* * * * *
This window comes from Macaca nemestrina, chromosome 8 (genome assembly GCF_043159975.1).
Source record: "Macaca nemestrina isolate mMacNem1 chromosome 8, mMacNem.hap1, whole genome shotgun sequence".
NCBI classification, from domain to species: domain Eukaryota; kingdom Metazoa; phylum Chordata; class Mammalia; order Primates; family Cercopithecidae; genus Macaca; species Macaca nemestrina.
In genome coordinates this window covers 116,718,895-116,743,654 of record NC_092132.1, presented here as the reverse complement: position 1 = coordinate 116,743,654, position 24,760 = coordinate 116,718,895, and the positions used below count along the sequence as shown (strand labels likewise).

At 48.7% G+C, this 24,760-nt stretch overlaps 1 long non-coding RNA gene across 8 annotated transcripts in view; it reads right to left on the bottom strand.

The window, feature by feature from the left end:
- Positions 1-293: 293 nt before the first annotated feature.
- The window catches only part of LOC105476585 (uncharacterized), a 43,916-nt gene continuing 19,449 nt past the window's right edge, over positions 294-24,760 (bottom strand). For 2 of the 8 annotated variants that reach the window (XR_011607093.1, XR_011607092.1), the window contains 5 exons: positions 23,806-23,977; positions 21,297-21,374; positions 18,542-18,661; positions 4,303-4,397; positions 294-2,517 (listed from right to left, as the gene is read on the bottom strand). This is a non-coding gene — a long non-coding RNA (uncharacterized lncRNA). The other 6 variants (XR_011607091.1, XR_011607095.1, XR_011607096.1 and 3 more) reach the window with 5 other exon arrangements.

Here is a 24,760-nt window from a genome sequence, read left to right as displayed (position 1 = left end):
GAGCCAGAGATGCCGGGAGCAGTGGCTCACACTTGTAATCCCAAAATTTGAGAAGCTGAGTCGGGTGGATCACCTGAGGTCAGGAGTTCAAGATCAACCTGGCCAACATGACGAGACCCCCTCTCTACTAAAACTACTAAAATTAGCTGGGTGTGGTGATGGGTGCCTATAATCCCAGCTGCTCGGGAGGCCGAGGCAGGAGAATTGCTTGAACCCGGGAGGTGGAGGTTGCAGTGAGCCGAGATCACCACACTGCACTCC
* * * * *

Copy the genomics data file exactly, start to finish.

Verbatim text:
This window comes from Macaca nemestrina, chromosome 8 (genome assembly GCF_043159975.1).
Source record: "Macaca nemestrina isolate mMacNem1 chromosome 8, mMacNem.hap1, whole genome shotgun sequence".
NCBI classification, from domain to species: domain Eukaryota; kingdom Metazoa; phylum Chordata; class Mammalia; order Primates; family Cercopithecidae; genus Macaca; species Macaca nemestrina.
In genome coordinates this window covers 116,718,895-116,743,654 of record NC_092132.1, presented here as the reverse complement: position 1 = coordinate 116,743,654, position 24,760 = coordinate 116,718,895, and the positions used below count along the sequence as shown (strand labels likewise).

At 48.7% G+C, this 24,760-nt stretch overlaps 1 long non-coding RNA gene across 8 annotated transcripts in view; it reads right to left on the bottom strand.

The window, feature by feature from the left end:
- Positions 1-293: 293 nt before the first annotated feature.
- The window catches only part of LOC105476585 (uncharacterized), a 43,916-nt gene continuing 19,449 nt past the window's right edge, over positions 294-24,760 (bottom strand). For 2 of the 8 annotated variants that reach the window (XR_011607093.1, XR_011607092.1), the window contains 5 exons: positions 23,806-23,977; positions 21,297-21,374; positions 18,542-18,661; positions 4,303-4,397; positions 294-2,517 (listed from right to left, as the gene is read on the bottom strand). This is a non-coding gene — a long non-coding RNA (uncharacterized lncRNA). The other 6 variants (XR_011607091.1, XR_011607095.1, XR_011607096.1 and 3 more) reach the window with 5 other exon arrangements.

Here is a 24,760-nt window from a genome sequence, read left to right as displayed (position 1 = left end):
GAGCCAGAGATGCCGGGAGCAGTGGCTCACACTTGTAATCCCAAAATTTGAGAAGCTGAGTCGGGTGGATCACCTGAGGTCAGGAGTTCAAGATCAACCTGGCCAACATGACGAGACCCCCTCTCTACTAAAACTACTAAAATTAGCTGGGTGTGGTGATGGGTGCCTATAATCCCAGCTGCTCGGGAGGCCGAGGCAGGAGAATTGCTTGAACCCGGGAGGTGGAGGTTGCAGTGAGCCGAGATCACCACACTGCACTCC